Tuesday, May 15, 2012


When I mentioned the "newly renovated Berkley Manor" in Saturday's post I received several questions about this project. The renovation surprised islanders as much as readers of this blog. Because I missed the open house on Friday I couldn't reliably answer many of the questions people had.

On Monday the Ocracoke Current, our new on-line island "newspaper" reported that "between 20 - 38 men worked 7 days a week for 5 weeks to renovate the Berkley." Even though we had noticed the workmen, most of us had no idea of the extent and quality of the repairs.

The Current has the full story with photos showing the exterior and several of the rooms. You can read Jenny's well-written article here: http://www.ocracokecurrent.com/31742.

Our latest Ocracoke Newsletter is the story of Project Nutmeg, and how Ocracoke almost became a site for testing nuclear weapons. You can read it here: http://www.villagecraftsmen.com/news042112.htm.


  1. Anonymous6:29 PM

    Question, Philip: A look at Ocracoke webcams Tuesday evening reveals blustery gray skies, threatening clouds, and boaters out on Teach's Hole. Considering the risk of lightning, is a boat (and its occupants) electrically grounded by its very nature? Or is there some sort of grounding line that boaters might employ for such protection? Never thought of it before; knew I could "Google" it; but figured that insight from the horse's mouth--you or perhaps some of your fellow blog-reading seafarers would be more..satisfying. Thanks, as always.

  2. Anon 6:29 -- You are not, of course, alone in wondering how risky it is to be in a boat (especially a sailboat with a tall mast) in a lightning storm.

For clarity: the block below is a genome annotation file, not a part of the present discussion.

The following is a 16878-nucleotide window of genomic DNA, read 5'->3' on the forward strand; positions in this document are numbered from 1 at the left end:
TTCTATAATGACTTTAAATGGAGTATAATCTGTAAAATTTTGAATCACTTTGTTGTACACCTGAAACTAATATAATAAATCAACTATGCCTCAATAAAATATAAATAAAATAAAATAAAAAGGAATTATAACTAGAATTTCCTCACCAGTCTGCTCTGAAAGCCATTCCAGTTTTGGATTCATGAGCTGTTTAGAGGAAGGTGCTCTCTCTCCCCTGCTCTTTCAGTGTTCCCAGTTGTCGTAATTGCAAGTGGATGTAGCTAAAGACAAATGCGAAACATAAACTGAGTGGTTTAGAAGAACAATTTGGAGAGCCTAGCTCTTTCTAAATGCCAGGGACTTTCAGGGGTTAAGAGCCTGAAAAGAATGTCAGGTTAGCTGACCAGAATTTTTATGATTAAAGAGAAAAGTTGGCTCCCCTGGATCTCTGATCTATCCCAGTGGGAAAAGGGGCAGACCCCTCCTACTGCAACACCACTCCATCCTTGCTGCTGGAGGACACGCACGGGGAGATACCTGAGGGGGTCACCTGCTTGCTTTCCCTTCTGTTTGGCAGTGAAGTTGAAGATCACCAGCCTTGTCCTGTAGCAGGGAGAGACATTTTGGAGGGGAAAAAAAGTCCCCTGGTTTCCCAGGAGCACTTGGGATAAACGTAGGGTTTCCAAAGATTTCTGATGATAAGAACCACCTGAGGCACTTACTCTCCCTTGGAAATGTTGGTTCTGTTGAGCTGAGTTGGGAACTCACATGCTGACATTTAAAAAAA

Back in the 1970s a friend with a sailboat made arrangements with a young man to live on his boat in exchange for looking after it. I soon learned that I would find the young man sleeping between rows of merchandise in my storage room any morning after a thunderstorm. He simply would not stay on the boat with lightning piercing the sky.

    I have heard boaters say that lightning will not strike a sailboat...and I know of at least one sailboat that was struck. I believe some sailboats have lightning rods that are connected below the waterline.

    Maybe one of our readers (a meteorologist or a physicist?) can tell us more.

    Thanks for the question.

  3. Anonymous2:06 AM

    How can this be a not for profit organization but donate all profits to charity as the caption reads????? For a "well written article" the on line writer has a few questions to answer. LLC a limited liability corporation Corporations are people u know that --- corporations have presidents -- corporations do they give back to the community and pay their president well?


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